It's Know Your Numbers Week so what better time to get to know those all important health digits.

From doing a little reading about the key figures you must heed if you want to remain in good health…


Units, as a measure of how much alcohol you’re consuming, were first introduced in 1987.

And yet, nearly 30 years later, many of us are still unsure of what they really mean; ‘a medium glass of wine is one unit, yes?’. No, it’s not. It’s two. So is a pint, and so is one double gin and tonic.

Bearing in mind women should only be having a maximum of 2-3 units a day, and men 3-4, that probably leaves most of us imbibing, even if not quite Monsieur Depardieu levels, a little more than we should. Check out your levels on the NHS website.

[Related story: How old is your heart? Take the quiz and find out]

Blood pressure

Dubbed ‘the silent killer’, high blood pressure affects one in three UK adults and, every day, 350 people have a preventable stroke or heart attack caused by it.

Additionally, in a survey carried out by Kinetik Medical for Know Your Numbers Week, while 96% of people knew hypertension upped the risk of heart attack, stroke and heart failure, 46% didn’t know what their blood pressure reading was.

[Related story: Are you at risk of high blood pressure? Learn the symptoms of hypertension]


The idea of BMI has had, and continues to have, its share of critics.

They say the system, which takes your weight (in kilograms), divides it by your height squared (in metres), then calculates it into categories of “underweight” – a BMI under 18.5;  “normal” – between 18.5 and 25; “overweight” – between 25 and 30; and “obese” – above 30, doesn’t factor in variables like age and muscle mass, and is therefore often wrong.

But while this may be true (we’ve all seen the news stories of normal looking 5-year-olds branded obese) it remains the recommended method of keeping official tabs on people’s weight.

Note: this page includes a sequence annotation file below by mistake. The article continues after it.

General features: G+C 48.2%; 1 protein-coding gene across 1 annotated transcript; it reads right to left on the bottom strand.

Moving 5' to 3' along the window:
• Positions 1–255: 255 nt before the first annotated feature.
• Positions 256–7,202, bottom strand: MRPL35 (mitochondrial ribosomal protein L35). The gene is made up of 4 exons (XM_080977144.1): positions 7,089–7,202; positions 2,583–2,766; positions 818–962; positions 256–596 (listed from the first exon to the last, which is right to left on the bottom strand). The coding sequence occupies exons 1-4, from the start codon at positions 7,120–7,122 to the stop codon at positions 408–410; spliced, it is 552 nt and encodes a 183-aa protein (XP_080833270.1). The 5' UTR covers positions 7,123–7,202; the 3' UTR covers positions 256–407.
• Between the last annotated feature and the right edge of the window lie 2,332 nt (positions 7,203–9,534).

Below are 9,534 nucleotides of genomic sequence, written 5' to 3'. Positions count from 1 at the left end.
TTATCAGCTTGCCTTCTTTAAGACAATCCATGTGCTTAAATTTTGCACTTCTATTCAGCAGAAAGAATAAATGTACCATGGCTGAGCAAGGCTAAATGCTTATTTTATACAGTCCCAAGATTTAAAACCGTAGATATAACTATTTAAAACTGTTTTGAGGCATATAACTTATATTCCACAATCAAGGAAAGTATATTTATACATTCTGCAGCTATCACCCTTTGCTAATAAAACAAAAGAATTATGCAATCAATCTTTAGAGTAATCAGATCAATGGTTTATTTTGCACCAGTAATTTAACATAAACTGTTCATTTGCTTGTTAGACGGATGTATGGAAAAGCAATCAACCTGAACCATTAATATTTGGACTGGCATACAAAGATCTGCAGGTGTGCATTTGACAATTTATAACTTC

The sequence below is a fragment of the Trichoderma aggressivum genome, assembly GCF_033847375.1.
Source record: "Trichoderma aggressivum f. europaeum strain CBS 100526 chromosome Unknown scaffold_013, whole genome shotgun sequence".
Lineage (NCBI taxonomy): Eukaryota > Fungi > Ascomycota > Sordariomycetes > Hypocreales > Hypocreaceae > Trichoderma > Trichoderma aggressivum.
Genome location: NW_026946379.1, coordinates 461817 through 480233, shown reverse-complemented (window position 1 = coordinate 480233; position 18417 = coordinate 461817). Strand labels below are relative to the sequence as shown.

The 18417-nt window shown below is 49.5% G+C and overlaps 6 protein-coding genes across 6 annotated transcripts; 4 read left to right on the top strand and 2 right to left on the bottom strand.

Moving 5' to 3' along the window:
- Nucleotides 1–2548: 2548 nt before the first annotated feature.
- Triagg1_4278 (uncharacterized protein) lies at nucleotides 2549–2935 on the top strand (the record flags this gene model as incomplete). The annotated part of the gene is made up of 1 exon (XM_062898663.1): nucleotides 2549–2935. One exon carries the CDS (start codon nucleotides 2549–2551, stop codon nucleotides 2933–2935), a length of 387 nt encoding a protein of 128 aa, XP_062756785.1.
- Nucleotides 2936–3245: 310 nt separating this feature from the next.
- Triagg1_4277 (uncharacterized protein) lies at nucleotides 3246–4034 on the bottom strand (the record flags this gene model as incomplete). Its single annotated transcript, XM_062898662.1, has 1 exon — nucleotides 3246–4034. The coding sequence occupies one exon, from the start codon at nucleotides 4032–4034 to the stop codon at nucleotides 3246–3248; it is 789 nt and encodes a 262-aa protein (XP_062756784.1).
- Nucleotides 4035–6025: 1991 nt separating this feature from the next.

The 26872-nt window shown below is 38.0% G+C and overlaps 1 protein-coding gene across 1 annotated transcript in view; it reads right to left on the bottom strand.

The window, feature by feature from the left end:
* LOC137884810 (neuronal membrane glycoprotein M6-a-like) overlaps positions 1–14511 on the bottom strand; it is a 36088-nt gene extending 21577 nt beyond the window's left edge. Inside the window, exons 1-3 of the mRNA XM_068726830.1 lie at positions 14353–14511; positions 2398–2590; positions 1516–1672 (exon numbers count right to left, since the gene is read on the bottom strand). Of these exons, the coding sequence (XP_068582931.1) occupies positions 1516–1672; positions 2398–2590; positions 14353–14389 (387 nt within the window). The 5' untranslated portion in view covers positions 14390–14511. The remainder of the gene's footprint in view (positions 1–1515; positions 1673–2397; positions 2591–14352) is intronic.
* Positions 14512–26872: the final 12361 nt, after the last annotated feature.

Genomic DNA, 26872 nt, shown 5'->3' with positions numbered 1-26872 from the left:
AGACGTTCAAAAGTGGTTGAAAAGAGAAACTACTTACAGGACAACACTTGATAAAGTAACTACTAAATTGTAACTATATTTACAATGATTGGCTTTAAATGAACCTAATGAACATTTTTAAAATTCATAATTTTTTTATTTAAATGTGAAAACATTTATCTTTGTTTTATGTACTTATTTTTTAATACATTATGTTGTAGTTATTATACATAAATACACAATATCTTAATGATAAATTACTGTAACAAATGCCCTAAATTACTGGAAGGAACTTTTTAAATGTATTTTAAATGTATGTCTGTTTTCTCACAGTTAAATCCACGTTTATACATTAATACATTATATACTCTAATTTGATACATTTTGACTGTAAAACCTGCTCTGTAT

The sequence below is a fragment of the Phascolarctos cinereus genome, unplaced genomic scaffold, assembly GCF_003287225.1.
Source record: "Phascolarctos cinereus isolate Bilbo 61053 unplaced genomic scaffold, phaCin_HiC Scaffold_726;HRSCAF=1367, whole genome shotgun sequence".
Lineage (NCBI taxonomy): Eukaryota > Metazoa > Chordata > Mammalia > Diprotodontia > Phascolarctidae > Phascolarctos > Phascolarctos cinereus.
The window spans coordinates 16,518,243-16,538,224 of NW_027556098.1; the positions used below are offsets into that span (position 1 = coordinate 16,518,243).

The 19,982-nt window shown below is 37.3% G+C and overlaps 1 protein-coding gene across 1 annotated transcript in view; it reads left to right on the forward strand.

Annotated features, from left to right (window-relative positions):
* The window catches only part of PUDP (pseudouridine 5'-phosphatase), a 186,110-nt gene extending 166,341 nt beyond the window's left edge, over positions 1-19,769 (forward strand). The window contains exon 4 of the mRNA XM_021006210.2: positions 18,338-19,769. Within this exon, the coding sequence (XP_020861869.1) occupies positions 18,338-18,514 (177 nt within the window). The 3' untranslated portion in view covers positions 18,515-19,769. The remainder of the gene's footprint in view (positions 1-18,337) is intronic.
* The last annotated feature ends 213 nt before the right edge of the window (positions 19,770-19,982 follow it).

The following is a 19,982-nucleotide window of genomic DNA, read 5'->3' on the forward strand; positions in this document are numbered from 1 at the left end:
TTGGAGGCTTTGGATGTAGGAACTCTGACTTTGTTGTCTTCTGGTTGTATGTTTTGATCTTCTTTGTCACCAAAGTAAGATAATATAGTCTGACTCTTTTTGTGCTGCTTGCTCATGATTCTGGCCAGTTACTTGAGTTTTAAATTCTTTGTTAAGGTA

Work out your own, here.


A few months ago, Public Health England reported that women with a ‘spare tyre’ are three times more likely to develop type 2 diabetes, and men increased their risk a staggering five times – the ‘danger zones’ are above 34.7 for women and above 40 inches for men.

Another recent study by City University in London, said a waist to height ratio of 80% or more could reduce life expectancy by up to 20 years.

To measure your own waist correctly, find the bottom of your ribs and top of your hips, breathe out, then measure around, midway between these two points.

[Related story: Tummy workout: 5 easy exercises to shift belly fat]


Blood cholesterol – one of the biggest bogeymen of our nation’s health – is measured in millimoles per litre of blood (mmol/L), and the Government currently recommends that total cholesterol levels should be 5mmol/L or less for healthy adults (4mmol/L or less for those at high risk) – yet it’s much higher in two-thirds of people in Britain.

If you’re worried – and you should be if you drink a lot, smoke and eat a diet high in saturated fat – then get yourself checked with your GP.

Breast cancer screening

In the UK, around 1 in 8 women will develop breast cancer, with that risk increasing with age.

This is why in the UK, women aged 50-70 are invited to attend breast screening every three years as part of the NHS Breast Screening Programme.

If you are 70 or over, you're not automatically invited, but you’re allowed to make your own appointments for free mammograms every three years.

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